Markets and weather led to temporary mill closure
The recent two-week layoff at the International Forest Products (Interfor) Grand Forks mill was a result of a combination of poor market conditions and weather. While some maintenance functions continued since the shutdown that started on June 28, most of the workers have had an unplanned summer vacation. Because of the overly rainy month of June, trucks have been unable to get into the bush to pick up logs that were ready for hauling. While there are logs on the mill grounds, the species of wood, fir, is not a marketable product at this time and so the mill was temporarily closed until stock of other species could be brought in. Rumours that the mill closure is linked to the start-up of the Castlegar mill are unfounded. “We do know (from lumber market reports) that fir is sort of dead in the water,” said Bruce Gardner, United Steelworkers union representative for the mill. Gardner also said that his contacts in Castlegar indicated that the start-up there was to look at what products work best and determine the efficiency of the mill. Interfor’s Castlegar mill started operating at the end of June and is running one shift a week according to Gardner. Grand Forks mill manager Andrew Horahan was unavailable for comment. The mill is scheduled to re-open on July 12. Housing starts figures in the United States (US) and Canada for May are both down, but for very different reasons said Madison’s Lumber Reporter: “The US Commerce Department said that home construction and applications for building permits slumped in May following the end of a homebuyer tax credit in April. Meanwhile up north, the Canada Mortgage and Housing Corp reported June 8 that the annual rate of housing starts dropped last month, with starts in both single- and multiple-family units down. Tougher mortgage rules imposed by the Canadian government in mid-April prompted buyers to act sooner, causing house prices to drop, the Canadian Real Estate Association said. “In the US, construction of new homes and apartments fell 10 per cent from April to an annual rate of 593,000. Construction of single-family homes fell 17 per cent to a seasonally adjusted rate of 468,000, the largest percentage decline in single-family starts since 1991. Applications for building permits fell 5.9 per cent to the lowest level in a year. “US starts on multifamily dwellings jumped 33 per cent in May, while permits for apartments and condos rose 10 per cent. Within that multi-family category, groundbreakings of homes with five or more units were up by 38.3 per cent. Despite May’s drop, housing starts, year over year, were up 7.8 per cent. The Commerce Department said revised April starts rose 3.9 per cent. “The disappointing data mirror results of a survey of US home builders this week. The National Association of Home Builders said Monday that its index of confidence took a sharp dive. Analyst Mike Larson, of Weiss Research, said that report reminded him “of what happens when an athlete stops taking steroids.” Builders face tough competition from foreclosures of existing homes, and buyers remain cautious about the job market. In some areas, prices are still falling. “In Canada, May housing starts were 189,100 units, down from a revised 201,800 in April. Starts in both single- and multiple-family units were down. Urban starts fell 9.5 per cent to 165,200 units in May. Urban multiple starts decreased 5.6 per cent to 92,800 units, while single urban starts dropped 14.1, to 72,400 units. The latest Canadian home sale figures indicate that tens of thousands of homeowners have seen the rampant demand recently, and listed their houses for sale to take advantage of high prices. “Sales fell to 8.5 per cent, or 40,393 units, in May compared with April. Sales remain elevated by historical markers, but are 15 per lower than last the peak last autumn. The number of new listings dropped 4 per cent to 76,201, from 79,367, the Canadian Real Estate Association said Wednesday. “Life in the fast lane is over for Canada’s housing market,” said Douglas Porter, deputy chief economist at BMO Capital Markets.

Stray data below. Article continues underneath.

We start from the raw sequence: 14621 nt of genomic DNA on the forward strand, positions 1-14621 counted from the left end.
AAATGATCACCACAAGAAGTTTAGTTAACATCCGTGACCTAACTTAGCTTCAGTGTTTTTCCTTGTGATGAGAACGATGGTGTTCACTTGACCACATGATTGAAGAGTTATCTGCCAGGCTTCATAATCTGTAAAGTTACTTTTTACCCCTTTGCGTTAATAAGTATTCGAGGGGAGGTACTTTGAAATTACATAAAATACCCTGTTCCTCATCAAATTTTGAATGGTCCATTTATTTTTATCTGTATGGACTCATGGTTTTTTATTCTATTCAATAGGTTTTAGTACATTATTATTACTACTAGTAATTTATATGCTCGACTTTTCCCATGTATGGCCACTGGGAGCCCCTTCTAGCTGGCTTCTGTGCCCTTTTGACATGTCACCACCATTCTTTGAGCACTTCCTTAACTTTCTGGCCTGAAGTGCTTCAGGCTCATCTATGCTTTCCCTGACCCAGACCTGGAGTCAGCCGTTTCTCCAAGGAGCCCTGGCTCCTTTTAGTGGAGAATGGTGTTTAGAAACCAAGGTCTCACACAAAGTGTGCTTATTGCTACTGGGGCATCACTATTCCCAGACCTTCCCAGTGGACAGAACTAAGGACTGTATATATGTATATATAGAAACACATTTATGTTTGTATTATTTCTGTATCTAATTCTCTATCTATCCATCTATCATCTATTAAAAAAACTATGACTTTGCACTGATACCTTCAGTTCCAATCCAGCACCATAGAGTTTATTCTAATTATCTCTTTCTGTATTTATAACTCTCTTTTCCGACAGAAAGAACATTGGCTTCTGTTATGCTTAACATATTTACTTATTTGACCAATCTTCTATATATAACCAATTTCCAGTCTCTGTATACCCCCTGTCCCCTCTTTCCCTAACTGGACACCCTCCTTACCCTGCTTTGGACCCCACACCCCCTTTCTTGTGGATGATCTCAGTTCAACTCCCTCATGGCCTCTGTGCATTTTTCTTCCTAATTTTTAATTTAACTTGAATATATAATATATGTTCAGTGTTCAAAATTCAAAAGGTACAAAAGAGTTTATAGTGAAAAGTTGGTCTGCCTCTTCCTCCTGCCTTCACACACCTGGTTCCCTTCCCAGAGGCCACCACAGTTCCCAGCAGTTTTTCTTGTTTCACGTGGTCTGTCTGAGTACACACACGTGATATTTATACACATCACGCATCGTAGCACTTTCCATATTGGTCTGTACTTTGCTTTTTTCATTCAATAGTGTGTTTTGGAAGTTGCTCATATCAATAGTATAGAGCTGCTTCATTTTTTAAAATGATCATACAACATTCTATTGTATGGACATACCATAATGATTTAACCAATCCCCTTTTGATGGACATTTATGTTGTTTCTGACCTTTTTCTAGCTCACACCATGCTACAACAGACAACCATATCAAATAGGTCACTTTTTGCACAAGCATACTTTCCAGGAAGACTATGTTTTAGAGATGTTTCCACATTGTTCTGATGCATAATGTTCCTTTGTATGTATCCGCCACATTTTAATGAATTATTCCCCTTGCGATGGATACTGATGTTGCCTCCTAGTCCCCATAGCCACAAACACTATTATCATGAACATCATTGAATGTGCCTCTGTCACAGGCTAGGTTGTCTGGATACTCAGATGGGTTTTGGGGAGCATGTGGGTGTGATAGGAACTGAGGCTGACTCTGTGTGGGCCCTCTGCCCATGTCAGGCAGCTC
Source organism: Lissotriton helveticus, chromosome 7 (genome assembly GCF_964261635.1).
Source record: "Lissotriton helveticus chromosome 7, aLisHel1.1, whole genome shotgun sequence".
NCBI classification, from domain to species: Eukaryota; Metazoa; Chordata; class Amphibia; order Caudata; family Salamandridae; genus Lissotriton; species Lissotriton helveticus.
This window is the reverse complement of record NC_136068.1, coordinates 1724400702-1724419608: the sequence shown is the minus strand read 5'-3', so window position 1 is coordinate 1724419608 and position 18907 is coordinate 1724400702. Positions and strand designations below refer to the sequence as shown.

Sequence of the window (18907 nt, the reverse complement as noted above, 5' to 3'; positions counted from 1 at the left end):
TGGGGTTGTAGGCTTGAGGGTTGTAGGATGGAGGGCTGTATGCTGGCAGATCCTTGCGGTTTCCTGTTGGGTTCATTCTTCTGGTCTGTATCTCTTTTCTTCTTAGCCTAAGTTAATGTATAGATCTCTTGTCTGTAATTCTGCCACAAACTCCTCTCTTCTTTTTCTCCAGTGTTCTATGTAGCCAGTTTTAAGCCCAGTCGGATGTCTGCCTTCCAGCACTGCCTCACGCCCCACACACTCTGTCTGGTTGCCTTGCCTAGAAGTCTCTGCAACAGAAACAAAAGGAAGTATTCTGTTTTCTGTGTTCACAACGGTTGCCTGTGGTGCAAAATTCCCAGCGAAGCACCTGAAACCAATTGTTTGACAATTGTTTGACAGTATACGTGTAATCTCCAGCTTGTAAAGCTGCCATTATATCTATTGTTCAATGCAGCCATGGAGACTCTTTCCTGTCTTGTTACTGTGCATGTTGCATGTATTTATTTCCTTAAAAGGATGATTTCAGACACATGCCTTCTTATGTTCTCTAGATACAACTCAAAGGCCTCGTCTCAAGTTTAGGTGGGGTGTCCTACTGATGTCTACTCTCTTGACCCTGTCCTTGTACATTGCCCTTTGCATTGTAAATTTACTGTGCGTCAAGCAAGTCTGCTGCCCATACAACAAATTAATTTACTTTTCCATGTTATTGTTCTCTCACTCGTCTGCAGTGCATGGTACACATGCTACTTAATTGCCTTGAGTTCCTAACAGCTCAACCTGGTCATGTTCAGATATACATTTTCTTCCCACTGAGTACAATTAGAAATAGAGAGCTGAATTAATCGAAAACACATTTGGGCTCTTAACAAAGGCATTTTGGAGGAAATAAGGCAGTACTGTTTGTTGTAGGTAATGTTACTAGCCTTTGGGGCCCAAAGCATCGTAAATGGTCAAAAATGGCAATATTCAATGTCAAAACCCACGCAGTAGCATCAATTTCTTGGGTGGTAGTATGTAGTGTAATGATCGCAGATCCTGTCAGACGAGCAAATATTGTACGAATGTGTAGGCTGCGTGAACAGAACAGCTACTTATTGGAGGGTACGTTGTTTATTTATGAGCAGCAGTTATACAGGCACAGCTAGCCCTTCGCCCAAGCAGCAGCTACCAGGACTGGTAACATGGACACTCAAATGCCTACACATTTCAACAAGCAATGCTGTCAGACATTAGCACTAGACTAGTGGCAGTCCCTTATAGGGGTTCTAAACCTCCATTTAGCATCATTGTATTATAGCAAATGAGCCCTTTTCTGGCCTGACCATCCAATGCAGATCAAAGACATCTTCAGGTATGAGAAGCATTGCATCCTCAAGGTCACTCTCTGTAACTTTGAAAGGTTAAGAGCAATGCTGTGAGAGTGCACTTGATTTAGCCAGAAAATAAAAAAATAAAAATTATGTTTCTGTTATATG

“Canadian house prices were essentially flat in May, gaining 0.5 per cent to an average national resale price of $346,881 – the highest on record. In the US, low housing start figures raised concerns that weaker demand for homes will derail an economic rebound, pushing Treasury Bills higher and interest rates lower.”